The remnants of Starfleet have committed all of their resources to the Phoenix project, an ambitious plan spearheaded by Admiral Jean-Luc Picard to send a revolutionary new timeship 25,000 years into the past on a mission to ensure the destruction of Bajor and secure the future. With the crew from the Defiant having split up, half of them are with Weyoun and the Bajoran Ascendancy, while the other half are with what remains of Starfleet along with Admiral Picard and Captain Nog. One thing I really enjoyed about this novel was how Nog's character was written. He has lived the past 25 years with hardship and regret, which has shaped the man he has become. There are some great scenes between him and Jake, reunited after what has been many years from Nog's perspective.

The War of the Prophets shows us a possible future, featuring Captain Nog, a man who is weighed down by the burdens of a dark past.

Sisko's role as the emissary of the "False Prophets" means that Weyoun keeps him and his crew alive while the pieces are put into place to fulfill a prophecy that will bring about the end of existence. Weyoun intends to bring the two wormholes together, which will apparently bring all beings together in a new existence with the "True Prophets," but will actually cause the end of reality as we know it.

The storyline in this novel is quite complicated, something I've discovered is a hallmark of the Millennium trilogy (a phenomenon which will come to a head in book three, Inferno). Still, the Reeves-Stevenses juggle all of the various plots quite expertly. Each of the characters have a moment to shine in this story, including Vash (who was aboard the Defiant when it was sent to the future). The final fates of Vash, Picard, and Nog are a fascinating aspect of the story, and while it seems they may be lost forever, Vash seems to intimate that she can hitch a ride with Q if a future story needs her in another role at some point!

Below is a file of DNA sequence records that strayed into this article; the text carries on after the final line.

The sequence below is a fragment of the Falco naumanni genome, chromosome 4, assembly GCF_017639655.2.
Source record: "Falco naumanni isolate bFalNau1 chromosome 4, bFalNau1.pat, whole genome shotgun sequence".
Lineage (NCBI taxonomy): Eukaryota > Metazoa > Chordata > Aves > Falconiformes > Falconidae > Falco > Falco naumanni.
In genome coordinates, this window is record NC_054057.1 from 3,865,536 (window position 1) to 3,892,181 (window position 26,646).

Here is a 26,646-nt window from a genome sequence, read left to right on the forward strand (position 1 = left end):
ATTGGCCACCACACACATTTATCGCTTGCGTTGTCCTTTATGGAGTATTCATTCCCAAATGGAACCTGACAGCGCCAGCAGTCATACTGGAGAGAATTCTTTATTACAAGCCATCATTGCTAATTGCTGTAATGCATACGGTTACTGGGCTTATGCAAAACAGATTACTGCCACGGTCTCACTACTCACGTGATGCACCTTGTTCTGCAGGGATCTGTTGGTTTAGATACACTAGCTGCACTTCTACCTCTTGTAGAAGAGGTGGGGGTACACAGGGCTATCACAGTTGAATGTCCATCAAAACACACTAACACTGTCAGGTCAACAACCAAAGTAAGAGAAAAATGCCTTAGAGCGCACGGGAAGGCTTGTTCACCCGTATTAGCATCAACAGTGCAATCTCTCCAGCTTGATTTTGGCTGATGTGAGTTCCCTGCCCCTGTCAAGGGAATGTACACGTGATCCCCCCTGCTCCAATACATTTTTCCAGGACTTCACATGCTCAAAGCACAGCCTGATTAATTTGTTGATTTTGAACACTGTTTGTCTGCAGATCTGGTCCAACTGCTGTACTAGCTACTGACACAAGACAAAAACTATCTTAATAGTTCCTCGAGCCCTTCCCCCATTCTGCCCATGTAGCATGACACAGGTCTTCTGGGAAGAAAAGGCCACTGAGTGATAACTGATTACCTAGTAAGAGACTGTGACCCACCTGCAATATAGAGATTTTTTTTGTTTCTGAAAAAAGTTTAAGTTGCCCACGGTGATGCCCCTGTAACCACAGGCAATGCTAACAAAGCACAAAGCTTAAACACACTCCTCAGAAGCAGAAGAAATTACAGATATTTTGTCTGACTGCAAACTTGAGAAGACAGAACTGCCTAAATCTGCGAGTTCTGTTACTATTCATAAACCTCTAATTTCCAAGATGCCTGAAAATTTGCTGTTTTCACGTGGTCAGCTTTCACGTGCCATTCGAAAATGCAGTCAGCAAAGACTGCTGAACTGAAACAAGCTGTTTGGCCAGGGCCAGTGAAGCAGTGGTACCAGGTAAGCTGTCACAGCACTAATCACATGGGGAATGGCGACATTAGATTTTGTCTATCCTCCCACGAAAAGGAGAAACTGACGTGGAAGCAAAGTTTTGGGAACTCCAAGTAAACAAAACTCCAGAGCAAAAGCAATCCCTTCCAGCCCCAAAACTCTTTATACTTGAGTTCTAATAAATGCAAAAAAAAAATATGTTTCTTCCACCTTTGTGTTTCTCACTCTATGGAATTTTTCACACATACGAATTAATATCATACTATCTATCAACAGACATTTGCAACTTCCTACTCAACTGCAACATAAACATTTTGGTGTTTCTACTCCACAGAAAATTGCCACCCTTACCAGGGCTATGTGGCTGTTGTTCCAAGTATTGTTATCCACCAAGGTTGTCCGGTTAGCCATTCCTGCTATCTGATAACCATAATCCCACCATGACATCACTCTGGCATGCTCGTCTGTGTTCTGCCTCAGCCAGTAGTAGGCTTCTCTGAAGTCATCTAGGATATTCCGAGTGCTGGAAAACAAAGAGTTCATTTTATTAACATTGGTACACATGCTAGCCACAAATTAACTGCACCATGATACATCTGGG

One aspect of this trilogy that I am appreciating is that each novel in it has felt complete. While of course the entire story is told over the three novels, each one still has a beginning, middle, and end, and each installment feels different from the other two. They are distinct chapters within the overarching story. Sometimes, multi-book stories feel like each novel has an arbitrary stopping point in order to split it up among the books, but not so with Millennium. The War of the Prophets has a distinct story that is wrapped up within its pages, which feels very different from the story in The Fall of Terok Nor, but still a continuation of the main elements.

Final thoughts:

I'm very happy that covering these novels on the Literary Treks podcast has finally afforded me the opportunity to read them. This second installment was a lot of fun, with a glimpse at a dark future that our heroes will have to somehow prevent from taking place. Lots of great cameos (including Thomas Riker) and with a role to play for each of the characters, The War of the Prophets is an excellent continuation of the Millennium trilogy. I found myself wanting to pick up book three, Inferno, immediately, but unfortunately there were other novels to read for the podcast before I could get to it. Definitely excited to see how this series concludes!

More about The War of the Prophets:


Also by Judith & Garfield Reeves-Stevens:

My next read:

Next up is my review of TNG: Ship of the Line by Diane Carey!